In some parts of the remote world such as Central Australia, Africa and South America, conventional medicine simply doesn’t work. So how do you combat natural barriers and bring medicine and care to some of the most remote people in the world? In this article we take a look at an ‘ordinary’ day in a flying bush doctor’s life – a true example of how varied the medical industry really can be.
Much of remote medical work is carried out via planes and helicopters. Such is the nature of the type of work and the distances involved, as well as the speed required to get to accident scenes, that aircraft are often the only feasible mode of transport.
Depending on the shift pattern, mornings generally involve a check of the aircraft - a walk around and a stock check of all the medical equipment. As soon as the aircraft is ‘signed off,’ meaning that it is airworthy and fit to fly, a briefing will commence with all the team members on shift. Flying doctors may be called out up to twenty times a day, so it’s important for everyone to be kept aware of major events, accident blackspots or major landmarks. It’s also important to be sure of what the local areas look like from the air - most briefing rooms therefore have huge maps and aeronautical information on the wall.
Once, or sometimes even before, the briefings are complete, the first calls will go out for people in need of medical attention somewhere remote. The distances involved are huge. In some cases, for the Royal Flying Doctor Service of Australia it can take between two and six hours to reach a destination so it’s important the right bases are chosen to enable aircraft to get there as soon as possible. Within the aircraft is a hugely diverse range of kit - normally two stretchers and up to three seats as well as all the medical supplies to keep patients alive.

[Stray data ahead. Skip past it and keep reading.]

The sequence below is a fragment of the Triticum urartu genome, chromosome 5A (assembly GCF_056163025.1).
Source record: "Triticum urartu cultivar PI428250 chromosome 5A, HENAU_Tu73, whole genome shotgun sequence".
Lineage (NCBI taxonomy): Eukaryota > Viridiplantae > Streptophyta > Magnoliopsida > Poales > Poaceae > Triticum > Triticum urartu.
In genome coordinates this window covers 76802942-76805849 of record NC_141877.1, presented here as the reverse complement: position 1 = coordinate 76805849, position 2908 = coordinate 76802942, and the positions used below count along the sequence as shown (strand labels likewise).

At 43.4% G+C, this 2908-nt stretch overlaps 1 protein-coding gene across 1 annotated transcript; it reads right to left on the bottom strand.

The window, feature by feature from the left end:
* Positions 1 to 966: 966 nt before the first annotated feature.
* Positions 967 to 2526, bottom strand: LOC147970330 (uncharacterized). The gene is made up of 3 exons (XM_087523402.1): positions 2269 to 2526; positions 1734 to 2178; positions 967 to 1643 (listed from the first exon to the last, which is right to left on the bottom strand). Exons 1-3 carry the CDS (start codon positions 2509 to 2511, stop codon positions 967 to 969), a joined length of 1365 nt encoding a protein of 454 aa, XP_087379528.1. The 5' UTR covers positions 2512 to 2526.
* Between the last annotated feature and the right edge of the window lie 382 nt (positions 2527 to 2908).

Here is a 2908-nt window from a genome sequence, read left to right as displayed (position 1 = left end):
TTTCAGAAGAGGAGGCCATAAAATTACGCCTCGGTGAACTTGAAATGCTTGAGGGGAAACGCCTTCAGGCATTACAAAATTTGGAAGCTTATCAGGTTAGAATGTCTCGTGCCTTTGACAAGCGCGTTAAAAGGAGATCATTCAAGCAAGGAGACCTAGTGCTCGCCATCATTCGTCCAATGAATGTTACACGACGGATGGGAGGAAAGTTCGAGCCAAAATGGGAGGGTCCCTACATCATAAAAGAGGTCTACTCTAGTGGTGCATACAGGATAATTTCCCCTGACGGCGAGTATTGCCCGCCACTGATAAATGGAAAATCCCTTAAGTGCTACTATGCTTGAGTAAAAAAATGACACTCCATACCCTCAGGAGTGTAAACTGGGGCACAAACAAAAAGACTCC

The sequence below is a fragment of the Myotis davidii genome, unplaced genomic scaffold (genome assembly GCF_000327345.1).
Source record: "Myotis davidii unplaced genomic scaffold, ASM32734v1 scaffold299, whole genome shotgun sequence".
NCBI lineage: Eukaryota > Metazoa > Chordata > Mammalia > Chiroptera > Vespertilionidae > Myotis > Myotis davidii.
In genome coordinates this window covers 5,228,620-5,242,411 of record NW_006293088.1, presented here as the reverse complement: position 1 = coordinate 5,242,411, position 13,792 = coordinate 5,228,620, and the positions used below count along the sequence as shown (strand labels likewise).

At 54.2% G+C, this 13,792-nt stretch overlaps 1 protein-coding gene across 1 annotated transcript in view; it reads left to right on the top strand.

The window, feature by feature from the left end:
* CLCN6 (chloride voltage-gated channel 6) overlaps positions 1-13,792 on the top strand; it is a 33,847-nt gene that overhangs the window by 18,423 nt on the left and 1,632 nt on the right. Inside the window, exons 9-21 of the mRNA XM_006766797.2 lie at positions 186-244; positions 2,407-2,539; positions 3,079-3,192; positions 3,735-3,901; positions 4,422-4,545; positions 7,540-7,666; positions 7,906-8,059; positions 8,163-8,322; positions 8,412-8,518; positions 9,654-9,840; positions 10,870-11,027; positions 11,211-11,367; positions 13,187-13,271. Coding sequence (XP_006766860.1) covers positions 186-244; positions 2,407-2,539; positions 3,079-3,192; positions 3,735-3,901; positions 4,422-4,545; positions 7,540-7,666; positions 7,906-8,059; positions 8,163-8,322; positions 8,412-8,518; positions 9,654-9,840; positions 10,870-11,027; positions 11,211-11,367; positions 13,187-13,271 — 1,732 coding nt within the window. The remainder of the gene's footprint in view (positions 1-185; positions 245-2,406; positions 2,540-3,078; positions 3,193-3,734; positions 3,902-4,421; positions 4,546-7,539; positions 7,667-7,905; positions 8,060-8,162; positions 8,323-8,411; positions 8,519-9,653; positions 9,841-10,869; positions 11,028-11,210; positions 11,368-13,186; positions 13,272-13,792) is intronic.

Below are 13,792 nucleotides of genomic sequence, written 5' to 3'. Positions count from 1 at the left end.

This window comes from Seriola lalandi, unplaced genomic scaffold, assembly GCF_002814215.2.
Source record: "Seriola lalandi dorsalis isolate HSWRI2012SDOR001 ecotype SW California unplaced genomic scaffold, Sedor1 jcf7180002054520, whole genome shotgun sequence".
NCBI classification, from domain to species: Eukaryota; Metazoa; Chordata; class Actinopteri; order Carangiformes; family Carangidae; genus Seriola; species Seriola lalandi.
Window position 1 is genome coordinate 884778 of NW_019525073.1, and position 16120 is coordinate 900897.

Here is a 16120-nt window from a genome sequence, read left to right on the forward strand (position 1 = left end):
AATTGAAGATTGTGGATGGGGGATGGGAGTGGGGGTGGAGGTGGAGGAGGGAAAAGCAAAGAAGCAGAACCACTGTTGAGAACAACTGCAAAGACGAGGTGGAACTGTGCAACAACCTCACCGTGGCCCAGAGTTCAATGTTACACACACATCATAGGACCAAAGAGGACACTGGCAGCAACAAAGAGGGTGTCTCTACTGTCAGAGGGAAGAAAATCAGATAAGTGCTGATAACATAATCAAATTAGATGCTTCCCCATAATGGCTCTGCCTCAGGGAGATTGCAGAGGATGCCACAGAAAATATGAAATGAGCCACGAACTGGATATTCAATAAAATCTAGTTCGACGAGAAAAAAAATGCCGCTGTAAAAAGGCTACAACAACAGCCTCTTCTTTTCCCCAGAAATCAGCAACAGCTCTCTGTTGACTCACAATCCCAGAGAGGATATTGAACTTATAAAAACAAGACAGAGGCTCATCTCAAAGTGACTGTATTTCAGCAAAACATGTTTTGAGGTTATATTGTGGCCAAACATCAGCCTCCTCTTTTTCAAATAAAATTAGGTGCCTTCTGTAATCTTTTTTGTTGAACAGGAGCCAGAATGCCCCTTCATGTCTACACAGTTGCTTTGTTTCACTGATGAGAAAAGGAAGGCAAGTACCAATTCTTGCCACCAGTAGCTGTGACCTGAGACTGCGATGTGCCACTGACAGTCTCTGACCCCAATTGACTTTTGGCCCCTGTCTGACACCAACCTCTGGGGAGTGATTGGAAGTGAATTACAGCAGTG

Flying bush doctors are highly trained, but have to battle a huge variety of weather systems in some of the most remote parts of the world. As pilots as well as medical professionals, their duty of care is enormous and important decisions have to be made in order to keep everyone on board safe. Despite this, they often have cause to fly in all weathers which is why being a flying bush doctor is said to be one of the most dangerous jobs in the world.
From mountain-side airstrips to dust roads, flying bush doctors land in all weathers at some very difficult locations. Often before they’ve departed one call or location they’re required to head to next as soon as possible which can continue throughout the day and night. 24 hours a day, 7 days a week, 365 days a year.
Being a doctor, and especially a flying doctor, in such remote locations calls for an element of level-headedness that most people can only aspire to. Everyone needs to stay calm at all times and always be ready for the unexpected. However, many flying doctors wouldn’t swap their life for anything else and the feeling of success after transporting thousands of patients a year from some of the most remote parts of the world isn’t to be underestimated.
See more from the Royal Flying Doctor here: @RoyalFlyingDoc
We may not be currently looking for Flying Bush Doctors but if becoming a Locum Doctor sounds appealing to you, get in touch with Cromwell Medical Staffing today on 03330 437 101 to discuss your options and our current locum doctor opportunities.
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